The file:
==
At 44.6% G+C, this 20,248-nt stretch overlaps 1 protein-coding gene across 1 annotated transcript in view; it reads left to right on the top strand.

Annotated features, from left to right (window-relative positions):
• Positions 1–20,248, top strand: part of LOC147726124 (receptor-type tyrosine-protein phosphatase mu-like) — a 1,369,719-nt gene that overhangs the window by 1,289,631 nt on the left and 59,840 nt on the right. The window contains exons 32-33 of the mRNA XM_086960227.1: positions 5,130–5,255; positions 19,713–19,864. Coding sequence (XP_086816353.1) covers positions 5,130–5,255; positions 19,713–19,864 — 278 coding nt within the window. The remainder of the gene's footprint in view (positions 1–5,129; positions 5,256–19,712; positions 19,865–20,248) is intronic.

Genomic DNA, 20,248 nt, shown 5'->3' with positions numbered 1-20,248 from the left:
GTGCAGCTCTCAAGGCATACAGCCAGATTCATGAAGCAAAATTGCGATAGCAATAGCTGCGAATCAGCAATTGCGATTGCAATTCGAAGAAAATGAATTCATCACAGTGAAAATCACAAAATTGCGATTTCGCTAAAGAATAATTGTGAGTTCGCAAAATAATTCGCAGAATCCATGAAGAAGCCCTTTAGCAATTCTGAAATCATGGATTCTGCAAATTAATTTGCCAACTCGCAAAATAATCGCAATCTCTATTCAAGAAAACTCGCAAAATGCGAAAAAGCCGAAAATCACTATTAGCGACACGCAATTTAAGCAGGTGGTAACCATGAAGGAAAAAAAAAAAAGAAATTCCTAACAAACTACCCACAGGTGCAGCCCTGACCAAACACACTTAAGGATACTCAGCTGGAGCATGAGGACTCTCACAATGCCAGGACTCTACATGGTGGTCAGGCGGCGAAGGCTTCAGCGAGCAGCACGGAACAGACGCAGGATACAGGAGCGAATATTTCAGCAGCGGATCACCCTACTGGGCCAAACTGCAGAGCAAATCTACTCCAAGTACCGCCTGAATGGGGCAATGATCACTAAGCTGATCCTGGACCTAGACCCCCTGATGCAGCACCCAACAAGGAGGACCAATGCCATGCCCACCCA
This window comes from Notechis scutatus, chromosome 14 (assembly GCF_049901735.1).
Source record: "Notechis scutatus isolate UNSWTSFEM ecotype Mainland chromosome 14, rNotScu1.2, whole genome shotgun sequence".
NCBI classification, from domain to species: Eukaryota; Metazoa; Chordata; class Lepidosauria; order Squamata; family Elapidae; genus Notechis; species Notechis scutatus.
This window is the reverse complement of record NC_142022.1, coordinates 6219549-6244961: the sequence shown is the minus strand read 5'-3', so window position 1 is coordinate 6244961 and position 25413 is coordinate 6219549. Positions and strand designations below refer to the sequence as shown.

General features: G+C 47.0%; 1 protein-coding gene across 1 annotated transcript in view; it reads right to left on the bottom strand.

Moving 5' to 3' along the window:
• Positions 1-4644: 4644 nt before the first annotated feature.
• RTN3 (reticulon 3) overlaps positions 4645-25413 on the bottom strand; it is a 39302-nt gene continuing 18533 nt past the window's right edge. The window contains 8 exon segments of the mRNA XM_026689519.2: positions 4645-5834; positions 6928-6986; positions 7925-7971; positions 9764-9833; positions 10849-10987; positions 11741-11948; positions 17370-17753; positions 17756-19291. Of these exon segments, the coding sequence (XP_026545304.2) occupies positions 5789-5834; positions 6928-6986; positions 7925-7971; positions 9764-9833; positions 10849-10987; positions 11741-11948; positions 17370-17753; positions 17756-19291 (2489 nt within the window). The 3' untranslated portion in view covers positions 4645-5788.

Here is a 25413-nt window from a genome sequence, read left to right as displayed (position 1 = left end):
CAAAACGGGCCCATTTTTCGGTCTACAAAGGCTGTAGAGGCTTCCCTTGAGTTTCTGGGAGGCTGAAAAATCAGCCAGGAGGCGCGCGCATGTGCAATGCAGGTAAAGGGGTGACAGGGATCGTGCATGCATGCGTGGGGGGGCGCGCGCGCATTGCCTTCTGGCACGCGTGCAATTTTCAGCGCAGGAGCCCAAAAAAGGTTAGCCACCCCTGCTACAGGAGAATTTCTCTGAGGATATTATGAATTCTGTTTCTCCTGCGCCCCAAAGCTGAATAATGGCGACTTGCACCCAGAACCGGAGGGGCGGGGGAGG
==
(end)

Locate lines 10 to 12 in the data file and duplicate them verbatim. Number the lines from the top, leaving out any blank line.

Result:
General features: G+C 47.0%; 1 protein-coding gene across 1 annotated transcript in view; it reads right to left on the bottom strand.

Moving 5' to 3' along the window:
• Positions 1-4644: 4644 nt before the first annotated feature.